They are manifesting especially in five corresponding spheres of the nexus economy: the resilience economy (which is about reducing risk and increasing resilience), the exponential economy (increasing connectivity and intelligence), the access economy (increasing economic inclusion and asset sharing), the circular economy (closing the loop on energy and material flows, achieving zero waste) and the wellbeing economy (increasing human health and wellbeing).

What We Make

The fourth level of integrated value is about innovation. We desperately need to change the narrative of sustainability into one of hope and possibility, as opposed to the prevailing story of doom and gloom. But this will only happen when we reinvent the ‘stuff’ of our lives. Since it is highly unlikely that we will convince people to consume less, or political and business leaders to aim for lower economic growth, we have to radically change our production and consumption systems to be inherently good for society.

Happily, we are seeing a flourish of innovation along five pathways, which are aligned with and fueled by the forces of integration in the nexus economy: secure innovation (making us more protected, resilience, adaptive), smart innovation (more connected, intelligent, responsive), shared innovation (more inclusive, fair, efficient), sustainable innovation (more durable, renewable, abundant) and satisfying innovation (making us more healthy, happy, and valued).

What We Manage

The fifth level of integrated value involves the creation of integrated management systems. This means breaking down the silos and duplication between the management of issues like quality, health and safety, environment, energy and social responsibility. But it also goes beyond this. It requires that the five forces of integration are embedded into every function of the organization, from strategy, finance and HR to operations, marketing and IT.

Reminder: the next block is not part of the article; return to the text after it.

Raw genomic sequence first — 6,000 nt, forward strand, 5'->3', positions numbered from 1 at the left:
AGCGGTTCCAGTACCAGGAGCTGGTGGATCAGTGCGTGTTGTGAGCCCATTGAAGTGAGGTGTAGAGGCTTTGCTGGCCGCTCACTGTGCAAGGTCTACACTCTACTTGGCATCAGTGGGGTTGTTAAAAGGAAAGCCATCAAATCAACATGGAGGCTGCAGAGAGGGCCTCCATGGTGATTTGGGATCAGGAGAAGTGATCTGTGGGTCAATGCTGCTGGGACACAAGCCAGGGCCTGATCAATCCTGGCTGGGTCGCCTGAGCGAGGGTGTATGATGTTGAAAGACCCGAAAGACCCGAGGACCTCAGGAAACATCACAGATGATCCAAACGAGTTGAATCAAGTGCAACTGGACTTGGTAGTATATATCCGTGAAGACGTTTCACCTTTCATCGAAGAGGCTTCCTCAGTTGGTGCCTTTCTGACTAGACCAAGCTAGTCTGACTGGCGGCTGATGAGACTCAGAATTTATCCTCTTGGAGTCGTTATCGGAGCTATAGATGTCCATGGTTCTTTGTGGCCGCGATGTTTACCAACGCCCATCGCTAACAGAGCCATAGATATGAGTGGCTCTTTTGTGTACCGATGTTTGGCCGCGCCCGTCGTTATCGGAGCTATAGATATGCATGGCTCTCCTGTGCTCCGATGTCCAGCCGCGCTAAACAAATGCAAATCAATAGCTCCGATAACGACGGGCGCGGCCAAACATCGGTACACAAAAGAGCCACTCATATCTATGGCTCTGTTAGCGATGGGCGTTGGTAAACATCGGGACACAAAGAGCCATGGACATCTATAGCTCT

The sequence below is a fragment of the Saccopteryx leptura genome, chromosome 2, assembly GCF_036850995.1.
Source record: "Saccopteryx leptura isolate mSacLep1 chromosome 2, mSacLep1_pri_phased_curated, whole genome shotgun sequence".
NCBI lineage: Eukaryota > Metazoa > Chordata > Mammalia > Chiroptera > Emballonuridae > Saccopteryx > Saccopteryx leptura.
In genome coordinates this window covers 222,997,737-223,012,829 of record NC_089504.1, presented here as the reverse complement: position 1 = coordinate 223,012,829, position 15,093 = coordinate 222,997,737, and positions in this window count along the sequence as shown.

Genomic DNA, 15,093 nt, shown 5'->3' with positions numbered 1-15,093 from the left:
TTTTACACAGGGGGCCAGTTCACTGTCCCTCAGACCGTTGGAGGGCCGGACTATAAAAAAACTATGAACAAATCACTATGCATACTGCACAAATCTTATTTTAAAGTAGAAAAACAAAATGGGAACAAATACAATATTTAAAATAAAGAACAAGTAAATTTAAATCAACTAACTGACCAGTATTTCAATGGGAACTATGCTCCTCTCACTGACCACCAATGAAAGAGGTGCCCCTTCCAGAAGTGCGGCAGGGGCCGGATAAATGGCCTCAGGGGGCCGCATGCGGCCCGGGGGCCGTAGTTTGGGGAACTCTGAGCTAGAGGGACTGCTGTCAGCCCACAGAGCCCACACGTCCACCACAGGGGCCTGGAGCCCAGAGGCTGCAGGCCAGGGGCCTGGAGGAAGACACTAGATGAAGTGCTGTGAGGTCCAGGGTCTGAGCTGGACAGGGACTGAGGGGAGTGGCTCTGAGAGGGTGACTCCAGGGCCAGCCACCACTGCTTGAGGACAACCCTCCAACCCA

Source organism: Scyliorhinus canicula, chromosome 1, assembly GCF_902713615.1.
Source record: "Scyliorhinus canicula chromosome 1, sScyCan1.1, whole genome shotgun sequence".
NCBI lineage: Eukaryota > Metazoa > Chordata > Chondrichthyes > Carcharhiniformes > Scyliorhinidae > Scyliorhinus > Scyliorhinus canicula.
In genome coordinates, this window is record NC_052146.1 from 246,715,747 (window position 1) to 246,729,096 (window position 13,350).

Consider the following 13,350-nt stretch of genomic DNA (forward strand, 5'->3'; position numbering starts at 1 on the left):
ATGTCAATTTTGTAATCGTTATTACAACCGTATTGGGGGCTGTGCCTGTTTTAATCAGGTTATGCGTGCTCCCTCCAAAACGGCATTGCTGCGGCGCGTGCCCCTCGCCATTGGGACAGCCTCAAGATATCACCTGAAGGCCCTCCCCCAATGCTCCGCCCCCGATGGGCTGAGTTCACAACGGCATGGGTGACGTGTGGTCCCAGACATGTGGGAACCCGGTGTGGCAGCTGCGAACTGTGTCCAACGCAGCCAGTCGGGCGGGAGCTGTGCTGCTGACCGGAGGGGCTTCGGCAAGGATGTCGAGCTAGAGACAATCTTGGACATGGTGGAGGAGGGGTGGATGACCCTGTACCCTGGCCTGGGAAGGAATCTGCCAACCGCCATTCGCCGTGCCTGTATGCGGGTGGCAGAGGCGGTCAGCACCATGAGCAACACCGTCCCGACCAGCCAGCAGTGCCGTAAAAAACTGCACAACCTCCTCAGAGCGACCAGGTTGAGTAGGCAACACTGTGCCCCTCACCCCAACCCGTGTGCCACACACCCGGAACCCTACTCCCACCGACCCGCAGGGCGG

Integrated value management happens when material stakeholder interests and concerns, expressed directly (by representative groups) and indirectly (through legislation, codes and standards), are aligned and integrated into the organization’s core management system, including (but not limited to) its risk management, R&D/innovation, performance management, accounting, auditing and reporting sub-systems. Chad Kymal and I have described this in a previous paper (2015) as a seven step process.

Progress and the Challenge Ahead

The good news is that many leading organizations are already experimenting with and practicing elements of integrated value. For example, we see strategic integration at Unilever under CEO Paul Polman’s leadership, we see economic integration in Tesla’s disruptive business models across multiple innovation pathways, and we see organizational integration behind Interface’s remarkable progress towards its 2020 Mission Zero.

The bad news is that achieving integrated value is really, really hard in practice. Partly that’s because our economic and financial system is still dysfunctional for the majority of people and life on the planet, and consistently rewards perverse business behavior. But it’s also because many of the policies, tools, standards and innovations that will make integrated value mainstream are still at the early stages of conception, development and testing.

Therein also lies the opportunity and the adventure: we are entering a new phase of evolution, a reinvention of business, economics and our entire system of capitalism. Integrated value is one way of thinking about that transformation. More importantly, it is a call to action, a tracker of progress and a guide to the kinds of innovative approaches that will be necessary if we are to meet and exceed the UN Sustainable Development Goals by 2030.

Prof. Dr. Wayne Visser is Professor of Integrated Value at Antwerp Management School, a Fellow of the University of Cambridge Institute for Sustainability Leadership, Founder of CSR International and author of 28 books.